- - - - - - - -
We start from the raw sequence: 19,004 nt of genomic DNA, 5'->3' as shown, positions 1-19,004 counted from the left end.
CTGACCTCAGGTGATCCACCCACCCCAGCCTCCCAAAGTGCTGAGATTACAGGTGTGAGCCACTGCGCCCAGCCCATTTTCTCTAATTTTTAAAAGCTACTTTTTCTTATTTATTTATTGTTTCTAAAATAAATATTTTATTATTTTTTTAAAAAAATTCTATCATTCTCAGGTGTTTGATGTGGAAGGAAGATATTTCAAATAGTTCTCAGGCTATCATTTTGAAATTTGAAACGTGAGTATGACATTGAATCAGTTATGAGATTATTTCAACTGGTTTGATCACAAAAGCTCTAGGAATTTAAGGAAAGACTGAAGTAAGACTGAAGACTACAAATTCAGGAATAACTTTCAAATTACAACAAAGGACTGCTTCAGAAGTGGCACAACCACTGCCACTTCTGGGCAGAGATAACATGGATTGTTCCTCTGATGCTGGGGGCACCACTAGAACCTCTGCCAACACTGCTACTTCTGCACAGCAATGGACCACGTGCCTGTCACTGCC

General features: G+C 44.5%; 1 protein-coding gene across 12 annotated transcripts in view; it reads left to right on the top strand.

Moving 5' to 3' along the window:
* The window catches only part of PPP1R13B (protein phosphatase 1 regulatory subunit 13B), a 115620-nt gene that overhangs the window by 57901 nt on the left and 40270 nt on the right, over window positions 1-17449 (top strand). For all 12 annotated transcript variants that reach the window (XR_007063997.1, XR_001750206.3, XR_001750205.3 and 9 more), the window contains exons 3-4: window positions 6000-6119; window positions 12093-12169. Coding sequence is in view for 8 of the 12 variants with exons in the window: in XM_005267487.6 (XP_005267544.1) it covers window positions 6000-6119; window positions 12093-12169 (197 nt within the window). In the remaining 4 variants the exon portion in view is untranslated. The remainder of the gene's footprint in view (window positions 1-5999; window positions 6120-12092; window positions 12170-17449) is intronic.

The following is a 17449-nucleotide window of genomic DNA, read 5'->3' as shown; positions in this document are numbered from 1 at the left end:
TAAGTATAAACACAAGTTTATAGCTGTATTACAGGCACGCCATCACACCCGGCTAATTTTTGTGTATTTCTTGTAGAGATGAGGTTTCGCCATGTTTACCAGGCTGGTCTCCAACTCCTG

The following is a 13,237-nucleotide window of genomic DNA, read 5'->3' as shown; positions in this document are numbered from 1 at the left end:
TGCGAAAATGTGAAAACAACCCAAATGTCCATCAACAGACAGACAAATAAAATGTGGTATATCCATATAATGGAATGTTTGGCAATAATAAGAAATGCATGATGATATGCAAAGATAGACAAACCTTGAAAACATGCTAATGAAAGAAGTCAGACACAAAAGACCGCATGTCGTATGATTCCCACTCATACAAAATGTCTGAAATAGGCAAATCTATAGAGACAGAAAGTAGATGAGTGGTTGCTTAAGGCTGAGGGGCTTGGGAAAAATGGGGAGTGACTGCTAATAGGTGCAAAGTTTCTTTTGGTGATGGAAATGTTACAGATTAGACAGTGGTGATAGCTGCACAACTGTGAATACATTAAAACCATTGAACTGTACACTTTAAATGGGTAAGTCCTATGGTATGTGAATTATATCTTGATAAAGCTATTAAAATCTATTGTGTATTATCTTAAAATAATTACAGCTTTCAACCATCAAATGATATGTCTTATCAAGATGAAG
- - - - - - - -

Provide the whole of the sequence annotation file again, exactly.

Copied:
We start from the raw sequence: 19,004 nt of genomic DNA, 5'->3' as shown, positions 1-19,004 counted from the left end.
CTGACCTCAGGTGATCCACCCACCCCAGCCTCCCAAAGTGCTGAGATTACAGGTGTGAGCCACTGCGCCCAGCCCATTTTCTCTAATTTTTAAAAGCTACTTTTTCTTATTTATTTATTGTTTCTAAAATAAATATTTTATTATTTTTTTAAAAAAATTCTATCATTCTCAGGTGTTTGATGTGGAAGGAAGATATTTCAAATAGTTCTCAGGCTATCATTTTGAAATTTGAAACGTGAGTATGACATTGAATCAGTTATGAGATTATTTCAACTGGTTTGATCACAAAAGCTCTAGGAATTTAAGGAAAGACTGAAGTAAGACTGAAGACTACAAATTCAGGAATAACTTTCAAATTACAACAAAGGACTGCTTCAGAAGTGGCACAACCACTGCCACTTCTGGGCAGAGATAACATGGATTGTTCCTCTGATGCTGGGGGCACCACTAGAACCTCTGCCAACACTGCTACTTCTGCACAGCAATGGACCACGTGCCTGTCACTGCC

General features: G+C 44.5%; 1 protein-coding gene across 12 annotated transcripts in view; it reads left to right on the top strand.

Moving 5' to 3' along the window:
* The window catches only part of PPP1R13B (protein phosphatase 1 regulatory subunit 13B), a 115620-nt gene that overhangs the window by 57901 nt on the left and 40270 nt on the right, over window positions 1-17449 (top strand). For all 12 annotated transcript variants that reach the window (XR_007063997.1, XR_001750206.3, XR_001750205.3 and 9 more), the window contains exons 3-4: window positions 6000-6119; window positions 12093-12169. Coding sequence is in view for 8 of the 12 variants with exons in the window: in XM_005267487.6 (XP_005267544.1) it covers window positions 6000-6119; window positions 12093-12169 (197 nt within the window). In the remaining 4 variants the exon portion in view is untranslated. The remainder of the gene's footprint in view (window positions 1-5999; window positions 6120-12092; window positions 12170-17449) is intronic.

The following is a 17449-nucleotide window of genomic DNA, read 5'->3' as shown; positions in this document are numbered from 1 at the left end:
TAAGTATAAACACAAGTTTATAGCTGTATTACAGGCACGCCATCACACCCGGCTAATTTTTGTGTATTTCTTGTAGAGATGAGGTTTCGCCATGTTTACCAGGCTGGTCTCCAACTCCTG

The following is a 13,237-nucleotide window of genomic DNA, read 5'->3' as shown; positions in this document are numbered from 1 at the left end:
TGCGAAAATGTGAAAACAACCCAAATGTCCATCAACAGACAGACAAATAAAATGTGGTATATCCATATAATGGAATGTTTGGCAATAATAAGAAATGCATGATGATATGCAAAGATAGACAAACCTTGAAAACATGCTAATGAAAGAAGTCAGACACAAAAGACCGCATGTCGTATGATTCCCACTCATACAAAATGTCTGAAATAGGCAAATCTATAGAGACAGAAAGTAGATGAGTGGTTGCTTAAGGCTGAGGGGCTTGGGAAAAATGGGGAGTGACTGCTAATAGGTGCAAAGTTTCTTTTGGTGATGGAAATGTTACAGATTAGACAGTGGTGATAGCTGCACAACTGTGAATACATTAAAACCATTGAACTGTACACTTTAAATGGGTAAGTCCTATGGTATGTGAATTATATCTTGATAAAGCTATTAAAATCTATTGTGTATTATCTTAAAATAATTACAGCTTTCAACCATCAAATGATATGTCTTATCAAGATGAAG